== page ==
Former England players James Haskell and Mike Tindall have reignited the debate about the All Blacks haka on the eve of the World Cup semifinal.

Speaking on Joe.co.uk’s House of Rugby, Haskell, Tindall and former Springboks captain John Smit discussed the All Blacks ahead of their semifinal clash against England in Yokohama.

Haskell, a former England flanker turned MMA fighter, said countries are too obsessed with the All Blacks, adding that the haka is only intimidating if you let it be.

“The biggest thing a lot of countries do is they become obsessed with them,” said Haskell. “Fans talk all about the haka. All they talk about is ‘it must be intimidating to face the haka’. It’s actually not … when 15 men are dancing in front of you, you just want to go beat them up.”

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The former Highlanders loose forward previously gave advice to the current England side about how to face the haka in similar terms in a column for the Daily Mail.

“I genuinely think the biggest mistake you can make is talking about New Zealand, watching New Zealand, overthinking it,” he said, talking about New Zealand. “Just worry about yourself and meet fire with fire. That’s my piece of advice.”

The All Blacks haka. Photo / Photosport
The All Blacks haka. Photo / Photosport

Tindall wasn’t buying his countryman’s talk, saying Haskell wasn’t intimidated by the haka only because he didn’t face All Blacks legend Jonah Lomu.

“He definitely didn’t face the haka when Jonah was doing it,” said Tindall in reply to Haskell. “I guarantee you I was not looking at Jonah when he was doing the haka. I was like ‘where’s Andrew Mehrtens’. Andrew Mehrtens trying to do the f***ing haka is a joke. I’m watching you pal.”

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However, for Smit, who faced the All Blacks several times in his career as Springboks skipper, facing the haka was a “privilege”.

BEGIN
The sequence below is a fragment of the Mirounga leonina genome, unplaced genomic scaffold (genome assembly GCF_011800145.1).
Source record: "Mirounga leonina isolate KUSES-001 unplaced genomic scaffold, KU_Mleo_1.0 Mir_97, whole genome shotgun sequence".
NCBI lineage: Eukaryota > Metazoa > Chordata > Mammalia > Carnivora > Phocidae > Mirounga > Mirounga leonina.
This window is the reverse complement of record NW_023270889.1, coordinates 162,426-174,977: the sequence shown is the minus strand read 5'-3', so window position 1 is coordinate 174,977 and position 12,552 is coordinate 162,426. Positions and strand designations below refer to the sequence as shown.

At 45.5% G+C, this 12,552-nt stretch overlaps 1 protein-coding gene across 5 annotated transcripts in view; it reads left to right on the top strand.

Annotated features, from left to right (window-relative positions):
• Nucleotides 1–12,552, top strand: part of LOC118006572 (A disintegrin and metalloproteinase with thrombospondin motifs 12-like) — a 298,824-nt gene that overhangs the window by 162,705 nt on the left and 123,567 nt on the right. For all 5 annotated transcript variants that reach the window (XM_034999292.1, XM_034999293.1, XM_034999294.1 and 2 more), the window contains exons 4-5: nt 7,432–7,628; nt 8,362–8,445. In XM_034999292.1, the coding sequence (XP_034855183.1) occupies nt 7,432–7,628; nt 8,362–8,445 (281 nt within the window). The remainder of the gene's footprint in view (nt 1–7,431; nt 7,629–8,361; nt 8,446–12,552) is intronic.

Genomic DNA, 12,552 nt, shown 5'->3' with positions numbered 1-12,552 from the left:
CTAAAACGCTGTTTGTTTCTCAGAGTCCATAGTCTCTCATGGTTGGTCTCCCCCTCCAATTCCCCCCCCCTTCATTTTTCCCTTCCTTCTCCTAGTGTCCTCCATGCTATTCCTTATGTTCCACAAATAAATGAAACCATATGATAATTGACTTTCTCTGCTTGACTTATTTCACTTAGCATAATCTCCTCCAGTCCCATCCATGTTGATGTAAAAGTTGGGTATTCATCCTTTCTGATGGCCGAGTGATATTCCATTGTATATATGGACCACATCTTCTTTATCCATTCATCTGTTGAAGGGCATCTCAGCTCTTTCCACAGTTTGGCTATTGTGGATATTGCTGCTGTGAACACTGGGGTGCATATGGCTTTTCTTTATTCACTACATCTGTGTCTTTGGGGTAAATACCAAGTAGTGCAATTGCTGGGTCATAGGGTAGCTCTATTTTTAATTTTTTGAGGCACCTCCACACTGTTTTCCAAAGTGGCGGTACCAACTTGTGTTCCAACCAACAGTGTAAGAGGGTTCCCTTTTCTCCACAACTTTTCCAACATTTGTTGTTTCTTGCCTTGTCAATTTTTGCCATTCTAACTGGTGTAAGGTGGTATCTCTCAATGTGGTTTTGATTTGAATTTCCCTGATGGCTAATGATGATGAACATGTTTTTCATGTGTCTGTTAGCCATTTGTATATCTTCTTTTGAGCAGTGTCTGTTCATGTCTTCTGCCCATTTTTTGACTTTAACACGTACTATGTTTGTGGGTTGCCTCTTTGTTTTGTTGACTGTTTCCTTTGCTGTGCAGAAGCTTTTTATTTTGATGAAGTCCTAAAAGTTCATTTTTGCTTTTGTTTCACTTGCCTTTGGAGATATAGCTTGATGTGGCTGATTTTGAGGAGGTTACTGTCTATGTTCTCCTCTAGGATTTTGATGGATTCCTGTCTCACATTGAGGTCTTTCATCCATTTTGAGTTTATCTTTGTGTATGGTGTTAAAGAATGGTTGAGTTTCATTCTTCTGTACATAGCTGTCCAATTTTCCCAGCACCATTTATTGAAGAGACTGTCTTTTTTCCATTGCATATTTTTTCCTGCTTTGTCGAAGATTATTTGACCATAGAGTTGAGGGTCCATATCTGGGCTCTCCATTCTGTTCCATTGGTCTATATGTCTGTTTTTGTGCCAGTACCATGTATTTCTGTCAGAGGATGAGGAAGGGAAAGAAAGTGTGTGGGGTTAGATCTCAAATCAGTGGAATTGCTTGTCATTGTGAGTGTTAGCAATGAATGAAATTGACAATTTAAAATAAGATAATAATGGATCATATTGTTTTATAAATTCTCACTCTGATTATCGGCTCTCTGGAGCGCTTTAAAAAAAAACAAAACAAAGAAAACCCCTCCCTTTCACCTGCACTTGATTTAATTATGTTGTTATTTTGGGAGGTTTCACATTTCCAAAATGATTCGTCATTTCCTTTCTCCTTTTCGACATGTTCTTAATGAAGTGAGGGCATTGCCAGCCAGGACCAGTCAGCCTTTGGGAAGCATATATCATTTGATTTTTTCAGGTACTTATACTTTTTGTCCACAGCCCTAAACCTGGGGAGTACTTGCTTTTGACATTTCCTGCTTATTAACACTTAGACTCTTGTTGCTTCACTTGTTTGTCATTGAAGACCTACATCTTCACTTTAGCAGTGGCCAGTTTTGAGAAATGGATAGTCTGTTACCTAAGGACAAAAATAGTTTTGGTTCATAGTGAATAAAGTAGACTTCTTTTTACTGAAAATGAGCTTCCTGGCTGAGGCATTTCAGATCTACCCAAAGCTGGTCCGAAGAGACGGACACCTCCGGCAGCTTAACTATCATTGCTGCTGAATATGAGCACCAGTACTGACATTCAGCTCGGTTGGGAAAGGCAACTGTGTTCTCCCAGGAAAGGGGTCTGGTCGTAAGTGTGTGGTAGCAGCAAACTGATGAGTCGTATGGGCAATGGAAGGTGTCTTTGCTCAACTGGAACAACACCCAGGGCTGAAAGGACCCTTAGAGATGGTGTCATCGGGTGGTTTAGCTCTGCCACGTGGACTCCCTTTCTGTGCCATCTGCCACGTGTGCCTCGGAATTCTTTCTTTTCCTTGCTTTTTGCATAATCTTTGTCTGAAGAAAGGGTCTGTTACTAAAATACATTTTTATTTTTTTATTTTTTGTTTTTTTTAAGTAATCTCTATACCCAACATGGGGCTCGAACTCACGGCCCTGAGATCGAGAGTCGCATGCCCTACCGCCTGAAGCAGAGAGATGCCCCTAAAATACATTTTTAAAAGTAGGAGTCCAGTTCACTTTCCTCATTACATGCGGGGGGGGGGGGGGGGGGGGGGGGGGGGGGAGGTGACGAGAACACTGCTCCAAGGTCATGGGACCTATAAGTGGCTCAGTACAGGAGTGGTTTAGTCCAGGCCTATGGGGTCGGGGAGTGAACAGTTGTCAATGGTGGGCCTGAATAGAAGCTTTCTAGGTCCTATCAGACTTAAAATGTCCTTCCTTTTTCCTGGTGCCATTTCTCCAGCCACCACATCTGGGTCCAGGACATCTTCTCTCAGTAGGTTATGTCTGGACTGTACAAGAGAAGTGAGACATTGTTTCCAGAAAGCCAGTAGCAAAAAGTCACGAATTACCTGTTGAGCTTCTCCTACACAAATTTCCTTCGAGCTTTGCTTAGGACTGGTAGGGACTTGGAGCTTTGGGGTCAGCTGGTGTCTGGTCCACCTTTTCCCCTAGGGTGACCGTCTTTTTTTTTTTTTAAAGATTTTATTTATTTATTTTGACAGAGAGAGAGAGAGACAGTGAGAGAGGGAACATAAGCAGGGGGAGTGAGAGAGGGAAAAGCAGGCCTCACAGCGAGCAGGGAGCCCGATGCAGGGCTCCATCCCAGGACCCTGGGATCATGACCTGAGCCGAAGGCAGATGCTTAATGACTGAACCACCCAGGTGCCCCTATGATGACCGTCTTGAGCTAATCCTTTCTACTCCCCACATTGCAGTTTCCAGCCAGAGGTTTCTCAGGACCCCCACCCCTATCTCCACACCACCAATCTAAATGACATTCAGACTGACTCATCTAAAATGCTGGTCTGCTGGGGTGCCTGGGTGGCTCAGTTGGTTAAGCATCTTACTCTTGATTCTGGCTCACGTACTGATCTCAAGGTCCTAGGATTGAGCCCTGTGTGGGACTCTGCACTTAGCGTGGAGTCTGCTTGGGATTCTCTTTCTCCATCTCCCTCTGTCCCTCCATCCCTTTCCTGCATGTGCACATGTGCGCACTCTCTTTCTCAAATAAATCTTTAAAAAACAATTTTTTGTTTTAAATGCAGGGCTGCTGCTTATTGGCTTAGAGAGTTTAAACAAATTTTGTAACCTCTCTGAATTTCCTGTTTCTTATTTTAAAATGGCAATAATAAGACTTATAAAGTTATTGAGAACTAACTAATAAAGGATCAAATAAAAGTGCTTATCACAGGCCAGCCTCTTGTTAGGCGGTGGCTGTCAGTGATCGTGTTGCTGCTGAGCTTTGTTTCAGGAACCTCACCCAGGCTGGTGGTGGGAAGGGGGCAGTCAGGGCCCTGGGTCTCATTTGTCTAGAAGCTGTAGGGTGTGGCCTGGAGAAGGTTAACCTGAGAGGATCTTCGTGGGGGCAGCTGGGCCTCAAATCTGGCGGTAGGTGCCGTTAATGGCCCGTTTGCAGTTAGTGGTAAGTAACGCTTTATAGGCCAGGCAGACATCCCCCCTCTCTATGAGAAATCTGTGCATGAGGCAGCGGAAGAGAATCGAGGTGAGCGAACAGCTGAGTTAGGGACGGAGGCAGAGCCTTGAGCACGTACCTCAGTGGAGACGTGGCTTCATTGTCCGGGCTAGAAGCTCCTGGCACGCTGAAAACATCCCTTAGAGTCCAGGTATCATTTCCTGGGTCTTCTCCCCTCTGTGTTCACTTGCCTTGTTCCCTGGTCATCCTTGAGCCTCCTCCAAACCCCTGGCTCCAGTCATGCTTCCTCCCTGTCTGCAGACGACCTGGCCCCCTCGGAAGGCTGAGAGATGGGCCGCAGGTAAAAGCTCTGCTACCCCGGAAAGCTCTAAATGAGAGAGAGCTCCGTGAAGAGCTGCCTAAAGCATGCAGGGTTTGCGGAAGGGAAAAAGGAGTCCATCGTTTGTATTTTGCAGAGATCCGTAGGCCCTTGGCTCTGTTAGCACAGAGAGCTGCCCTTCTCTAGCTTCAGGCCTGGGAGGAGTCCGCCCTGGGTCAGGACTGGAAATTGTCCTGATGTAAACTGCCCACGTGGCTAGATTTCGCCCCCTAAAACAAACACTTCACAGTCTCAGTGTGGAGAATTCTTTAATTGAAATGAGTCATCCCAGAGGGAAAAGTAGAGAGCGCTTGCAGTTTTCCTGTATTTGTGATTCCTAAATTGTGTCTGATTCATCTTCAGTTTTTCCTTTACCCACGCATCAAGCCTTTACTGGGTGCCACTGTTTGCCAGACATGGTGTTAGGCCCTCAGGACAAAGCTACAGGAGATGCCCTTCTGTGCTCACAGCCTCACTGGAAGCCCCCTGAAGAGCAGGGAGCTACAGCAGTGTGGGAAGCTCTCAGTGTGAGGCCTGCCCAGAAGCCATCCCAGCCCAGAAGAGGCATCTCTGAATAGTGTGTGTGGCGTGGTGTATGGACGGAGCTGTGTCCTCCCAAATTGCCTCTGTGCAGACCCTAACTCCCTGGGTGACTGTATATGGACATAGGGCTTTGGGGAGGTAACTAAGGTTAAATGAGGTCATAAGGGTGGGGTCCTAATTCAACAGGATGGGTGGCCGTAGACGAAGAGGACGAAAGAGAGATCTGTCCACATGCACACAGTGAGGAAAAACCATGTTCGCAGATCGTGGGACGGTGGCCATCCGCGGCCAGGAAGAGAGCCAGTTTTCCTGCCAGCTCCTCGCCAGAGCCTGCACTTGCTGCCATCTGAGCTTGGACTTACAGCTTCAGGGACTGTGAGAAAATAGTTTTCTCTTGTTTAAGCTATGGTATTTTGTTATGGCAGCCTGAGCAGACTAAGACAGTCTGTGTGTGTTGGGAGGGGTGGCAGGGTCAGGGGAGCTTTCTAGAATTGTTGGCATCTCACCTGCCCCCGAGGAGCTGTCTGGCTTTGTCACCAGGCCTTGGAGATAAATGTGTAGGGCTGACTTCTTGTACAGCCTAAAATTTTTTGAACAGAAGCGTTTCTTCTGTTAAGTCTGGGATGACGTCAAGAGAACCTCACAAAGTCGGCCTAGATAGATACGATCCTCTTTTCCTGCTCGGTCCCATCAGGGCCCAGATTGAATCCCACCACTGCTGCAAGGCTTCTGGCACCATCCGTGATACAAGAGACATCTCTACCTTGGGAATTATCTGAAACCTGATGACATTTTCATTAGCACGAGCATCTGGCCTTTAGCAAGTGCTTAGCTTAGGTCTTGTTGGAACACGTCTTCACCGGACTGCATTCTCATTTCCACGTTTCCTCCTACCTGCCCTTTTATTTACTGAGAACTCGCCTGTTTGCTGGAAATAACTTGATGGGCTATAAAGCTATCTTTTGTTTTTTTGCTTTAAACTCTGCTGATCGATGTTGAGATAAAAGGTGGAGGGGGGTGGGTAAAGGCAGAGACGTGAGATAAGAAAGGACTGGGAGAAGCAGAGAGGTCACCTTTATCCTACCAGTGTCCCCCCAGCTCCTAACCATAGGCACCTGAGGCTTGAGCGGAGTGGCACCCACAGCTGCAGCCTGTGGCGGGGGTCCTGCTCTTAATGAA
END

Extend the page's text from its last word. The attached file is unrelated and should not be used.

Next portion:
“For me the haka and for South Africans it’s a privilege,” Smit said. “When you’re playing against the All Blacks you know you’ve sort of got to the pinnacle of what your career is – playing for your country and facing the Kiwis. And the other thing about the haka is I think it’s misinterpreted.

“The haka is all about them paying respect to their culture and their diversity and that they want to bring people together. And then laying down a challenge and then it’s up to us to bring that to them.

“When we’re in that position, we’ve got the privilege of playing against the greatest team that we love playing against. And they’ve thrown down not a challenge but they’ve brought up their ancestors and they’ve brought up all their traditions and what the haka stands for.”

Smit said teams can get as much motivation out of the haka as the All Blacks, adding that the only countries who complain about the haka are the ones that can’t beat New Zealand.

“I speak on behalf of South Africa, but we get as much motivation out of participating in the haka as they do. And I think that’s what it really is about. To be fair, if I had to be completely honest, no one ever talks about the haka of Tonga and Fiji. Any countries who moan about the haka are the countries who can’t beat the All Blacks.”

England fans are expected to attempt to drown out the All Blacks haka in tonight’s clash by singing through the traditional challenge, but midfielder Manu Tuilagi is looking forward to receiving the haka with what he feels is due respect.

“It’s an honour to stand there in front of the haka and accept the challenge,” he said in Tokyo earlier this week. “You respect it. I grew up watching it on TV and to finally stand in front of it is amazing.”

The All Blacks face England in Yokohama tonight at 9pm.





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